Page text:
I'm not crazy guys, and neither is the architect. I just hope you can start to see a little of what I'm talking about. Please try to be less dogmatic against Modern architecture. The best architects of today are not destroying the city like the old ones did in the 60s, they're actually trying to propose some new solutions to the problems we discuss on here. I'm one of these architects and I speak to encourage you towards a greater openness in this area.
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Old Posted Mar 18, 2007, 6:03 AM
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Hmmm...looks like another one of those pretentious, abstract structures that so called 'art lovers' will fawn over so that they can pat themselves on the back for liking different.

"Oh, it's so cool because it's different, and because the general public won't 'get it.'"

I'm a fan of all kinds of architecture. I just can't bring myself to like much of any deconstrutivism architecture. I just don't see the big deal about architecture that looks as if it was styled after a block tower built and then destroyed by a 2-year-old.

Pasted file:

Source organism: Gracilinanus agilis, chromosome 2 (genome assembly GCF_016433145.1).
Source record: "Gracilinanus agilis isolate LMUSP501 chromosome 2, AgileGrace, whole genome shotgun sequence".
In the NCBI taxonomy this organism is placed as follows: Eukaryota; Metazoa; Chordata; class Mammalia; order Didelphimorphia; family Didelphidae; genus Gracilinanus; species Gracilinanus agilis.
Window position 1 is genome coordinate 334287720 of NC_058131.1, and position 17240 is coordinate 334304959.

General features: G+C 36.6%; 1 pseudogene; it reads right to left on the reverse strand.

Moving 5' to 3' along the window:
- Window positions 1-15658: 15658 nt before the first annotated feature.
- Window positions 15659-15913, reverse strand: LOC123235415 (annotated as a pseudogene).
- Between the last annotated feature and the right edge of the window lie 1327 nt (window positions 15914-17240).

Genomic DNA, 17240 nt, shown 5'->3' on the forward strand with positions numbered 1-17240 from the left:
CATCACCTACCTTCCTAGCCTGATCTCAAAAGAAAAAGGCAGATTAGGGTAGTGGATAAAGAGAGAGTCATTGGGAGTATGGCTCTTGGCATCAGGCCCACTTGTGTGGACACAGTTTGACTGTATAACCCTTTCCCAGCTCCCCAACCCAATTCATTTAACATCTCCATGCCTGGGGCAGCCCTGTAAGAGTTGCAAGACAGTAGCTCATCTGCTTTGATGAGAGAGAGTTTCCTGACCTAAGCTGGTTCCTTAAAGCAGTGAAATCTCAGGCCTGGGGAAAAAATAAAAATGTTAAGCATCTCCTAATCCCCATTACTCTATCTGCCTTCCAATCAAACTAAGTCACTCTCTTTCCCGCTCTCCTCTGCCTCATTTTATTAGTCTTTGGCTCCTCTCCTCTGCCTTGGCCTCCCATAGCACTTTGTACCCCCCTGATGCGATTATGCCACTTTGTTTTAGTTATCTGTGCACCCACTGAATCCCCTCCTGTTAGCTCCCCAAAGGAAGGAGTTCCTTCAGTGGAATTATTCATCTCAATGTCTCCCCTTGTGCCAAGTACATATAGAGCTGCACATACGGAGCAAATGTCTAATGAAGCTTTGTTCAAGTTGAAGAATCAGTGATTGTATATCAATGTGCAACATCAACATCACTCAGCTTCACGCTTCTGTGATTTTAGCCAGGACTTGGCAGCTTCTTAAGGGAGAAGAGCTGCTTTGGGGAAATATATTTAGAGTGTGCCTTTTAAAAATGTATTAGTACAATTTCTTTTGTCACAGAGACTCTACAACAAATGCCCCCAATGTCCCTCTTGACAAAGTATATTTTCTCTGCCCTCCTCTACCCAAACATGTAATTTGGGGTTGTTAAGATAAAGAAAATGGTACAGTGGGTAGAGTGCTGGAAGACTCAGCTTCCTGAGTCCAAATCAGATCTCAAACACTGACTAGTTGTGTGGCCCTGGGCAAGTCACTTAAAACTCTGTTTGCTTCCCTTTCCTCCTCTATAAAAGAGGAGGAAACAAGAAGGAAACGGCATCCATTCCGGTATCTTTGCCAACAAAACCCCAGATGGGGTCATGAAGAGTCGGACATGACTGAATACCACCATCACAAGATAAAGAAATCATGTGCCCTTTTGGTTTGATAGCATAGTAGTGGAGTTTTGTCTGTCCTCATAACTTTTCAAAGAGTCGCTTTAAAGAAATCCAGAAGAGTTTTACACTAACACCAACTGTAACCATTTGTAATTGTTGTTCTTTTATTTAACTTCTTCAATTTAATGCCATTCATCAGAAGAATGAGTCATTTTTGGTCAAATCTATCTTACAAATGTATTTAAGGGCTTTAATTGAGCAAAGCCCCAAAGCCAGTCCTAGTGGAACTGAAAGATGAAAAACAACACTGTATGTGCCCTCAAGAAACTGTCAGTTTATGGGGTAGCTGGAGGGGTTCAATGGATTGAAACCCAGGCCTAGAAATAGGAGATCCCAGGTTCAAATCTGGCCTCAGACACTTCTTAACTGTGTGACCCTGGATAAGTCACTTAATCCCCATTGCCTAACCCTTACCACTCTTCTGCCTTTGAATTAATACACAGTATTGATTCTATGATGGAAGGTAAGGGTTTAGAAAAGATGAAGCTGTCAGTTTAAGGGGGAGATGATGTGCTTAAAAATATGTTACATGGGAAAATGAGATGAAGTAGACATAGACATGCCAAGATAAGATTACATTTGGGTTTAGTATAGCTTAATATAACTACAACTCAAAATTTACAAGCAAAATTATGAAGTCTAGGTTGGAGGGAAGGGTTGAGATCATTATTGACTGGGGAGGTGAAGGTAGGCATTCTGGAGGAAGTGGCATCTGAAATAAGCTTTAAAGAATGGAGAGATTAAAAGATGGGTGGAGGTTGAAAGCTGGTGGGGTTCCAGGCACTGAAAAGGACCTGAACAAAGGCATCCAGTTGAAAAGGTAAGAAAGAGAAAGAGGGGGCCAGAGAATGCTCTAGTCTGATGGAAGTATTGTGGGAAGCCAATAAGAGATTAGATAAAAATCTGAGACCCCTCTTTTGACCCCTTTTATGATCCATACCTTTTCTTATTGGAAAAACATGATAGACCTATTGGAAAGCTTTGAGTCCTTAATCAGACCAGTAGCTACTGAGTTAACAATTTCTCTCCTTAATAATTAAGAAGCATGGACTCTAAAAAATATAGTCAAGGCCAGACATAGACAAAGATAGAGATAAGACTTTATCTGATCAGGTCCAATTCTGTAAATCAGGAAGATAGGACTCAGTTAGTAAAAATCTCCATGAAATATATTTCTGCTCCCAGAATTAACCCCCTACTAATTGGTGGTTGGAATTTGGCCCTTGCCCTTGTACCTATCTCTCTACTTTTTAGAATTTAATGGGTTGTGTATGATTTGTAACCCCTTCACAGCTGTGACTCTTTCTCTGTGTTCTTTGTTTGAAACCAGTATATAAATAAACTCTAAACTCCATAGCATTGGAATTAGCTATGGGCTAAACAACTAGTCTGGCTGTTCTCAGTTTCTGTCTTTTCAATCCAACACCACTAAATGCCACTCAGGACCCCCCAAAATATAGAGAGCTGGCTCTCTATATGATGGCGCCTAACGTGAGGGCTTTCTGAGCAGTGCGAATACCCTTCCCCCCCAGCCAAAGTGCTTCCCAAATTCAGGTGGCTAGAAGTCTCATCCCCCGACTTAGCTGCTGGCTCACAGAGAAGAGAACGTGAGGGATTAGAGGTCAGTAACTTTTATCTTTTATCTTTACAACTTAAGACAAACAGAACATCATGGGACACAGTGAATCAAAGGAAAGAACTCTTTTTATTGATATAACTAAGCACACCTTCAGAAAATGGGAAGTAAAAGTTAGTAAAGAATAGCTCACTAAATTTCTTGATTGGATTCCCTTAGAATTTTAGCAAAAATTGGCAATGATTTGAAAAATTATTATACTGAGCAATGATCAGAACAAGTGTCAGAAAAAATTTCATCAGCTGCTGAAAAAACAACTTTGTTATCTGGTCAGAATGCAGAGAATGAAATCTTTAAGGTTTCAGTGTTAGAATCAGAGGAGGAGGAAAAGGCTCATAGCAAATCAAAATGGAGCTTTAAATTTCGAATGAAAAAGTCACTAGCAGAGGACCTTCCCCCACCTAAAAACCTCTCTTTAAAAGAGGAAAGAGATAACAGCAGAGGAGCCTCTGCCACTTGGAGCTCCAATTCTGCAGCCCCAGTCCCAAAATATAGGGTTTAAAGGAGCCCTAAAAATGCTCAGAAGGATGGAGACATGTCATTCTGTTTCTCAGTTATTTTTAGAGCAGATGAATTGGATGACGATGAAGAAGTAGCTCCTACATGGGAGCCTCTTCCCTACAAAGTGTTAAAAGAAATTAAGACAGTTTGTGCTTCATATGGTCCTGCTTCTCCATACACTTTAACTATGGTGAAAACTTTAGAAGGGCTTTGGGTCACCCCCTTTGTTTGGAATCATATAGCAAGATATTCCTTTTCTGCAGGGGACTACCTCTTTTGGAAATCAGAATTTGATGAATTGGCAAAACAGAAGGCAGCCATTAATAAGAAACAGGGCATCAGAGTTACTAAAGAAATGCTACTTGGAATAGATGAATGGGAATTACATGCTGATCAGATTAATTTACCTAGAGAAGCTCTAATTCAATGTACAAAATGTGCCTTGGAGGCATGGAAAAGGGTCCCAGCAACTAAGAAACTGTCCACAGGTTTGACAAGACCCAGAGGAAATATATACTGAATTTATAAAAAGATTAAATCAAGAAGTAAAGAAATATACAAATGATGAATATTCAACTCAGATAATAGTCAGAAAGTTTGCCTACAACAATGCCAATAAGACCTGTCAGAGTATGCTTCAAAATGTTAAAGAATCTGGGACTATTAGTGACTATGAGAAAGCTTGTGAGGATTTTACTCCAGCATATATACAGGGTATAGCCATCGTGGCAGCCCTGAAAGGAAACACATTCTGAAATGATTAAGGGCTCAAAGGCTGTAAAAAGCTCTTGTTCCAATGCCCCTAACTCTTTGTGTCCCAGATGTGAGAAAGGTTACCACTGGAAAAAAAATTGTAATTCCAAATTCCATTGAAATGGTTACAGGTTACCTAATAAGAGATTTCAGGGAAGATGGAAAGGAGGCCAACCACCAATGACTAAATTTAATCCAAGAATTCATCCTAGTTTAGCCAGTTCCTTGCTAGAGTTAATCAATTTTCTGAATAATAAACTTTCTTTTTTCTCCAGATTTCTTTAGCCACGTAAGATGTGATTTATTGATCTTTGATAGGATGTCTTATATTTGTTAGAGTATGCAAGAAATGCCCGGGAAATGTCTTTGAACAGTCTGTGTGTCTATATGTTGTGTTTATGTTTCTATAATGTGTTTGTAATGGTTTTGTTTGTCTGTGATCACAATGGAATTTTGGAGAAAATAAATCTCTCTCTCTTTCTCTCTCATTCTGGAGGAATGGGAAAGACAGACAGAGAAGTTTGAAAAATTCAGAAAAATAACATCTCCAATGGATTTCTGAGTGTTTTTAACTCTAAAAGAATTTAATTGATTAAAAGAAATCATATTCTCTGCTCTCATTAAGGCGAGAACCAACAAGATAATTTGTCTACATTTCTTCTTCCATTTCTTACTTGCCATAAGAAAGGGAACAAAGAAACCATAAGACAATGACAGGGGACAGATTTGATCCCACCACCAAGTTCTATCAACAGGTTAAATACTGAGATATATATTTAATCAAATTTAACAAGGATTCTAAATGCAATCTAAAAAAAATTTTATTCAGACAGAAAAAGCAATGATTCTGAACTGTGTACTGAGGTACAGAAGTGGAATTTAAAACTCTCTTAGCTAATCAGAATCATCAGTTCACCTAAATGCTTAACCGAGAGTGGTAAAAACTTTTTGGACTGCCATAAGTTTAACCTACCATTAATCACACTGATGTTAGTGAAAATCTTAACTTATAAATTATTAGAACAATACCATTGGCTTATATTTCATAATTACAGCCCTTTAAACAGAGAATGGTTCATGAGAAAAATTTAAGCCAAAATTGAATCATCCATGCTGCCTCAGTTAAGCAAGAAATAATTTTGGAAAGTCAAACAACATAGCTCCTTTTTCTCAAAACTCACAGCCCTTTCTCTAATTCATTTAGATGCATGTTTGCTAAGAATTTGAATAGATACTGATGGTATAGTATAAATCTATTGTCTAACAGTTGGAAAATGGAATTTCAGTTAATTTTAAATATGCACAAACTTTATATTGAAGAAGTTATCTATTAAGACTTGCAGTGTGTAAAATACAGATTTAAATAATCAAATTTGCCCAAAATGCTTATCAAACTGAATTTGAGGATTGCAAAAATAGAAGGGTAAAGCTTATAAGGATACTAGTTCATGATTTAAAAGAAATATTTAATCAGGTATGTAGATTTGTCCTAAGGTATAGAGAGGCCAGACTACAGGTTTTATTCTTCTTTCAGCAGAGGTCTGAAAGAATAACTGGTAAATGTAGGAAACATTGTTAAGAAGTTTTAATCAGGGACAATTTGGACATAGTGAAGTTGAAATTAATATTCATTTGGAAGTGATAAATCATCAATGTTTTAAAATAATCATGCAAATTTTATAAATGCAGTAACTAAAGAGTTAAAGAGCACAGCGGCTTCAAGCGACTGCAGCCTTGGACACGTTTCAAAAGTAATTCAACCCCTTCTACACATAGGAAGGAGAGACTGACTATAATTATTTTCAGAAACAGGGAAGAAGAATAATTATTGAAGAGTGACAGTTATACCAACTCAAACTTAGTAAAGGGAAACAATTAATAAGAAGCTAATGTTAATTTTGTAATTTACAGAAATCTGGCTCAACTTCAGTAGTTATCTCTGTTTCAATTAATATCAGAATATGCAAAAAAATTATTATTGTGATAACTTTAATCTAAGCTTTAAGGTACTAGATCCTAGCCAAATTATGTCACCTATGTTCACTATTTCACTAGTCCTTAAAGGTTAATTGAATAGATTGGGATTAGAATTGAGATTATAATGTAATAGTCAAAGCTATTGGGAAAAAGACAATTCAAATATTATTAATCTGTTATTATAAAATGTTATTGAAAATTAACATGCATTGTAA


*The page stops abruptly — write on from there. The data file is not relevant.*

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Old Posted Mar 18, 2007, 6:06 AM
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I have yet to be impressed by Holl's work, but that aside, this building looks okay. Much of Holl's work seems messy and unorganized (not in a Gehry or Mayne manner BTW) and the interior picture is an example of this. The issue I have with energetic and visionary architects is that they often look past purpose in a search for style or creativity for the sake of creativity (the most dangerous form of it). For instance, why did Holl choose the translucent panels? I realise you said that they "capture a very exciting opalescence and change constantly in appearance with the light of the day. Keep in mind that Holl wanted to achieve both an interesting relationship between building and landscape and a very good quality of natural light on the interior for the viewing of art." This however does not explain why he wanted that affect. What does it have to do with anything? The quality of light on the inside comes close to an acceptable reason, but there are many different ways to achieve such lighting. And why the "fragments" connected by a "sinewy thread of passages?"